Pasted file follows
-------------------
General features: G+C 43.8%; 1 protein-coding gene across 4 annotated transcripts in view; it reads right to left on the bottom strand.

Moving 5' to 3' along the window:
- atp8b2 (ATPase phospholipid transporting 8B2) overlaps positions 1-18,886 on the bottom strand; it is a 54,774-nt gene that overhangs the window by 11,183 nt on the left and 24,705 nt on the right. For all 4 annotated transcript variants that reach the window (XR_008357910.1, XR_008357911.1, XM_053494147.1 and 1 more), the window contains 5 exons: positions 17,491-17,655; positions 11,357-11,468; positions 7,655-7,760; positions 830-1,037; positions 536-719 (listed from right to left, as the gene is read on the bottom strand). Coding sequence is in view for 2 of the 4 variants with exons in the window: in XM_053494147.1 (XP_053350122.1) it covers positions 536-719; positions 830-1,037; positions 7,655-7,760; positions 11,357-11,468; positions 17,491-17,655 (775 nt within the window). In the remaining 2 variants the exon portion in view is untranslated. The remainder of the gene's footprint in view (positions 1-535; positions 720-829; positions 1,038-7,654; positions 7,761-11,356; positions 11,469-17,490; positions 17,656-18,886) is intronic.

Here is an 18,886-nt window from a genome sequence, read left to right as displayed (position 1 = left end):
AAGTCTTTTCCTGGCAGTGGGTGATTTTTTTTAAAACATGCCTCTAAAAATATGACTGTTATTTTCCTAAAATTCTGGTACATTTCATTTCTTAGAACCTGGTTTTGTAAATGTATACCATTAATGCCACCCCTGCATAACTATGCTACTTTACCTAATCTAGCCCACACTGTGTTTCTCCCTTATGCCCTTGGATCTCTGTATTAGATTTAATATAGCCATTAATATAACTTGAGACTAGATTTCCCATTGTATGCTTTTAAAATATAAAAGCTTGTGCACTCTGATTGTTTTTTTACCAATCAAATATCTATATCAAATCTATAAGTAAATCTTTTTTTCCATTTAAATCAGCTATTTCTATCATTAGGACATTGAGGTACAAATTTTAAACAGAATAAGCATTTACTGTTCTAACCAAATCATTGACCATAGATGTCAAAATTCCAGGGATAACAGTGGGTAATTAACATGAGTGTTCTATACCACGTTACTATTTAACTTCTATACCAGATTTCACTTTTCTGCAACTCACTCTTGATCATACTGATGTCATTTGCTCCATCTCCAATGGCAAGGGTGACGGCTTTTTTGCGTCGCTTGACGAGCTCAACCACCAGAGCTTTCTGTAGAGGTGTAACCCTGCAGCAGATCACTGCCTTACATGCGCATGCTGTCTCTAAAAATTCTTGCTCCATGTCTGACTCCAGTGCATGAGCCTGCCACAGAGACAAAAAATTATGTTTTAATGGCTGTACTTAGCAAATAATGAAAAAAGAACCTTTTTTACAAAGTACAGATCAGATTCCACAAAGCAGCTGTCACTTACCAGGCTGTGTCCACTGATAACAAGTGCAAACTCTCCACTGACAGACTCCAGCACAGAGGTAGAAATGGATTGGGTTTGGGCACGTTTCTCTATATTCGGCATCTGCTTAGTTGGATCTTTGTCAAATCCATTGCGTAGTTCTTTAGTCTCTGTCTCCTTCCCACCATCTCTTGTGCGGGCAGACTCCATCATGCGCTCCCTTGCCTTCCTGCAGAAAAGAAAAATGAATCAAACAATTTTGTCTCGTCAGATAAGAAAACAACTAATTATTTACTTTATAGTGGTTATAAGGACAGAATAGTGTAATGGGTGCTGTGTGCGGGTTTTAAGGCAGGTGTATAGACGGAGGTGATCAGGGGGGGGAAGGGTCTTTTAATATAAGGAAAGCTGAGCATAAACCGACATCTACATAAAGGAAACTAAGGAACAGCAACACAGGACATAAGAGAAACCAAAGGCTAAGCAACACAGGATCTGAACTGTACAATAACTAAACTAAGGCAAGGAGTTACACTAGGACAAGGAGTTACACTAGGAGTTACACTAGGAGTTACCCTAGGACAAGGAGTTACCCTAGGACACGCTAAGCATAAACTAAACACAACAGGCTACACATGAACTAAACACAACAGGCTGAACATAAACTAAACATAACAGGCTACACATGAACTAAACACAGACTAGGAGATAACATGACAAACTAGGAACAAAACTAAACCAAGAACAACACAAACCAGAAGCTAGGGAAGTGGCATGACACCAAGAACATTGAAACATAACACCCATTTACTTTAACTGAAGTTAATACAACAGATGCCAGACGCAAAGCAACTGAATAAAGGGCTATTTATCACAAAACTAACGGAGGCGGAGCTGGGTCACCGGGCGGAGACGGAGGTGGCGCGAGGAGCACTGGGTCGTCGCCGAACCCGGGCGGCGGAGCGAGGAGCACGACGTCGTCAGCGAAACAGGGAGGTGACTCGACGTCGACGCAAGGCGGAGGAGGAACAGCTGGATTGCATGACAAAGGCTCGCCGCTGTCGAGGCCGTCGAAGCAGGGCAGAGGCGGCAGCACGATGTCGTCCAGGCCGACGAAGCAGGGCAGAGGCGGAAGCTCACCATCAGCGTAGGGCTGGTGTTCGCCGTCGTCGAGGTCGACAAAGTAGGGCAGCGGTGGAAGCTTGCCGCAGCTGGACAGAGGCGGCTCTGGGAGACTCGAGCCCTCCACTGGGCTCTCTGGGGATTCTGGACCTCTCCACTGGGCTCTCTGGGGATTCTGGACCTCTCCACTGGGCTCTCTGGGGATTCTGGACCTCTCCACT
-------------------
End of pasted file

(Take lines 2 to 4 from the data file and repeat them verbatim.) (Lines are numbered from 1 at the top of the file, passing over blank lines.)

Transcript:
Moving 5' to 3' along the window:
- atp8b2 (ATPase phospholipid transporting 8B2) overlaps positions 1-18,886 on the bottom strand; it is a 54,774-nt gene that overhangs the window by 11,183 nt on the left and 24,705 nt on the right. For all 4 annotated transcript variants that reach the window (XR_008357910.1, XR_008357911.1, XM_053494147.1 and 1 more), the window contains 5 exons: positions 17,491-17,655; positions 11,357-11,468; positions 7,655-7,760; positions 830-1,037; positions 536-719 (listed from right to left, as the gene is read on the bottom strand). Coding sequence is in view for 2 of the 4 variants with exons in the window: in XM_053494147.1 (XP_053350122.1) it covers positions 536-719; positions 830-1,037; positions 7,655-7,760; positions 11,357-11,468; positions 17,491-17,655 (775 nt within the window). In the remaining 2 variants the exon portion in view is untranslated. The remainder of the gene's footprint in view (positions 1-535; positions 720-829; positions 1,038-7,654; positions 7,761-11,356; positions 11,469-17,490; positions 17,656-18,886) is intronic.

Here is an 18,886-nt window from a genome sequence, read left to right as displayed (position 1 = left end):